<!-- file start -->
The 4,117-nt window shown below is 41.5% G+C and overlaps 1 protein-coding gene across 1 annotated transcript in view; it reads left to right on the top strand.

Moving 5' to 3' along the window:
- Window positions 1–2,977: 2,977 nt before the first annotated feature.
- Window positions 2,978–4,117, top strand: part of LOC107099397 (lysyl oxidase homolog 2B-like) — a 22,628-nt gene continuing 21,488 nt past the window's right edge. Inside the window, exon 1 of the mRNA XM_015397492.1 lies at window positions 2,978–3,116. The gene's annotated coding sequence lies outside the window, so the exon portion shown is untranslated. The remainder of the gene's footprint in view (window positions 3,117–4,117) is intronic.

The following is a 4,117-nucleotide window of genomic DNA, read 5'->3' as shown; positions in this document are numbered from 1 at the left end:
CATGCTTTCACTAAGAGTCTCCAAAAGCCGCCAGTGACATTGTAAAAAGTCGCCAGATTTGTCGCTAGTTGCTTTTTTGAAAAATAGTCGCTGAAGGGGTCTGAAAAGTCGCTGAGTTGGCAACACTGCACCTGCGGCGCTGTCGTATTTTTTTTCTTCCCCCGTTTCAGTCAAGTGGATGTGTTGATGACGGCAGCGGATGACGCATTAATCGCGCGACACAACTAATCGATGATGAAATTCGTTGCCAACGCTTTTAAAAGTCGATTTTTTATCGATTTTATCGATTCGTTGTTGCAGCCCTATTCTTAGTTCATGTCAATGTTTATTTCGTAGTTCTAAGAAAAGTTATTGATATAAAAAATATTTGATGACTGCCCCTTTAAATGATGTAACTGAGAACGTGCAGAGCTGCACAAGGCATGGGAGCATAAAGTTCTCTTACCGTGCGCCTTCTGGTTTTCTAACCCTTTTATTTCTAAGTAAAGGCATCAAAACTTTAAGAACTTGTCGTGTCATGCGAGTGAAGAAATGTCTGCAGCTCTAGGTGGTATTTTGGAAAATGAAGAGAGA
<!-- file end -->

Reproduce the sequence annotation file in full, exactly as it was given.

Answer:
The 4,117-nt window shown below is 41.5% G+C and overlaps 1 protein-coding gene across 1 annotated transcript in view; it reads left to right on the top strand.

Moving 5' to 3' along the window:
- Window positions 1–2,977: 2,977 nt before the first annotated feature.
- Window positions 2,978–4,117, top strand: part of LOC107099397 (lysyl oxidase homolog 2B-like) — a 22,628-nt gene continuing 21,488 nt past the window's right edge. Inside the window, exon 1 of the mRNA XM_015397492.1 lies at window positions 2,978–3,116. The gene's annotated coding sequence lies outside the window, so the exon portion shown is untranslated. The remainder of the gene's footprint in view (window positions 3,117–4,117) is intronic.

The following is a 4,117-nucleotide window of genomic DNA, read 5'->3' as shown; positions in this document are numbered from 1 at the left end:
CATGCTTTCACTAAGAGTCTCCAAAAGCCGCCAGTGACATTGTAAAAAGTCGCCAGATTTGTCGCTAGTTGCTTTTTTGAAAAATAGTCGCTGAAGGGGTCTGAAAAGTCGCTGAGTTGGCAACACTGCACCTGCGGCGCTGTCGTATTTTTTTTCTTCCCCCGTTTCAGTCAAGTGGATGTGTTGATGACGGCAGCGGATGACGCATTAATCGCGCGACACAACTAATCGATGATGAAATTCGTTGCCAACGCTTTTAAAAGTCGATTTTTTATCGATTTTATCGATTCGTTGTTGCAGCCCTATTCTTAGTTCATGTCAATGTTTATTTCGTAGTTCTAAGAAAAGTTATTGATATAAAAAATATTTGATGACTGCCCCTTTAAATGATGTAACTGAGAACGTGCAGAGCTGCACAAGGCATGGGAGCATAAAGTTCTCTTACCGTGCGCCTTCTGGTTTTCTAACCCTTTTATTTCTAAGTAAAGGCATCAAAACTTTAAGAACTTGTCGTGTCATGCGAGTGAAGAAATGTCTGCAGCTCTAGGTGGTATTTTGGAAAATGAAGAGAGA